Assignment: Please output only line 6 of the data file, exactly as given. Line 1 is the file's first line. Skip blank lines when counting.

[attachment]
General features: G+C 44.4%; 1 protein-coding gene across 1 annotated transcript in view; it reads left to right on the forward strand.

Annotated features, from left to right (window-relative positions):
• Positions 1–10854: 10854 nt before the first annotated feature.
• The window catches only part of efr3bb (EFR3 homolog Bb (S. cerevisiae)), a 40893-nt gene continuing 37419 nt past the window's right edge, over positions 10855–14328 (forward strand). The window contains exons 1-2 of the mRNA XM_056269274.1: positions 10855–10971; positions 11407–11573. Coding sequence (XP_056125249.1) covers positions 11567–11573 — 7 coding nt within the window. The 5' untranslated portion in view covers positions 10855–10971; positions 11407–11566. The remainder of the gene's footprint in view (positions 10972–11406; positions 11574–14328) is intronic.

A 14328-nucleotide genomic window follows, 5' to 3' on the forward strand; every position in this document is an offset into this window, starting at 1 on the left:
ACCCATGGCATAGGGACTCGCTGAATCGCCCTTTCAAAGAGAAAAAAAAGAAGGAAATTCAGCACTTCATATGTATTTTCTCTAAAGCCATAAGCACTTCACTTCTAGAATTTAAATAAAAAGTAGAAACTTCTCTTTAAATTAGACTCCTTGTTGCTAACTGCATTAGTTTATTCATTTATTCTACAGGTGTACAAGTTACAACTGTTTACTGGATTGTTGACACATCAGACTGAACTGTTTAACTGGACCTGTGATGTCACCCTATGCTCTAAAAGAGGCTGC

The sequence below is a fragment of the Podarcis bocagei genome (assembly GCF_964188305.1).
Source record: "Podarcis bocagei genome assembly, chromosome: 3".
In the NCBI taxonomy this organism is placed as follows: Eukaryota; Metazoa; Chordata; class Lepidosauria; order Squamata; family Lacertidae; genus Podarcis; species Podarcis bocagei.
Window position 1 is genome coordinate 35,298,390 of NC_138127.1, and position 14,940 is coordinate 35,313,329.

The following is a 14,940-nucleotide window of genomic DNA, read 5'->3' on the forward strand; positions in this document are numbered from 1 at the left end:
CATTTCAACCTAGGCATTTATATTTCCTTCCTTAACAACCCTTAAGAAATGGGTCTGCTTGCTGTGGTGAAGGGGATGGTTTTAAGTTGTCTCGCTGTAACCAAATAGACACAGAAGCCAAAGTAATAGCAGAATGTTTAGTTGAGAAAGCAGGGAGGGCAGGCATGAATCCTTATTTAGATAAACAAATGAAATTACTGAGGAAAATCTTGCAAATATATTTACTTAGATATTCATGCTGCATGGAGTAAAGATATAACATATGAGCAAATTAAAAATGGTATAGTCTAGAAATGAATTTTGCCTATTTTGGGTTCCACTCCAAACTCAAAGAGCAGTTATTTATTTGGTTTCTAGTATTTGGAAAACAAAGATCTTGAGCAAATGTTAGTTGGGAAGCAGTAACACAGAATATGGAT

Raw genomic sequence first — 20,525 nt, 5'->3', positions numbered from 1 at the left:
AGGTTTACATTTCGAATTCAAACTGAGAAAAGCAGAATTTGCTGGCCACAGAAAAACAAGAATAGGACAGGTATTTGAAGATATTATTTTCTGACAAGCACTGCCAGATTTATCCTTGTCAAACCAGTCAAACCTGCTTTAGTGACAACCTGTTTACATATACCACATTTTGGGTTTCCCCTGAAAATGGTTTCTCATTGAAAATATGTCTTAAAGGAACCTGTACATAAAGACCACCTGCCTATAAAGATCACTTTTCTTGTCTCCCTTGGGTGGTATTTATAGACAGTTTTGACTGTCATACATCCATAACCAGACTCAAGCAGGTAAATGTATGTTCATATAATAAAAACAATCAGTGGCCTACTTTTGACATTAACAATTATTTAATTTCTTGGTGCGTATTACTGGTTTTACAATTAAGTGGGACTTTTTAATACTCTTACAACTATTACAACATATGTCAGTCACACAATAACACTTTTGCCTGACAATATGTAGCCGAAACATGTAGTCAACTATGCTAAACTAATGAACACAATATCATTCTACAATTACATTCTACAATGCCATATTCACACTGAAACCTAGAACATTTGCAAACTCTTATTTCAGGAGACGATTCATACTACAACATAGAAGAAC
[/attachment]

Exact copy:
ACCCATGGCATAGGGACTCGCTGAATCGCCCTTTCAAAGAGAAAAAAAAGAAGGAAATTCAGCACTTCATATGTATTTTCTCTAAAGCCATAAGCACTTCACTTCTAGAATTTAAATAAAAAGTAGAAACTTCTCTTTAAATTAGACTCCTTGTTGCTAACTGCATTAGTTTATTCATTTATTCTACAGGTGTACAAGTTACAACTGTTTACTGGATTGTTGACACATCAGACTGAACTGTTTAACTGGACCTGTGATGTCACCCTATGCTCTAAAAGAGGCTGC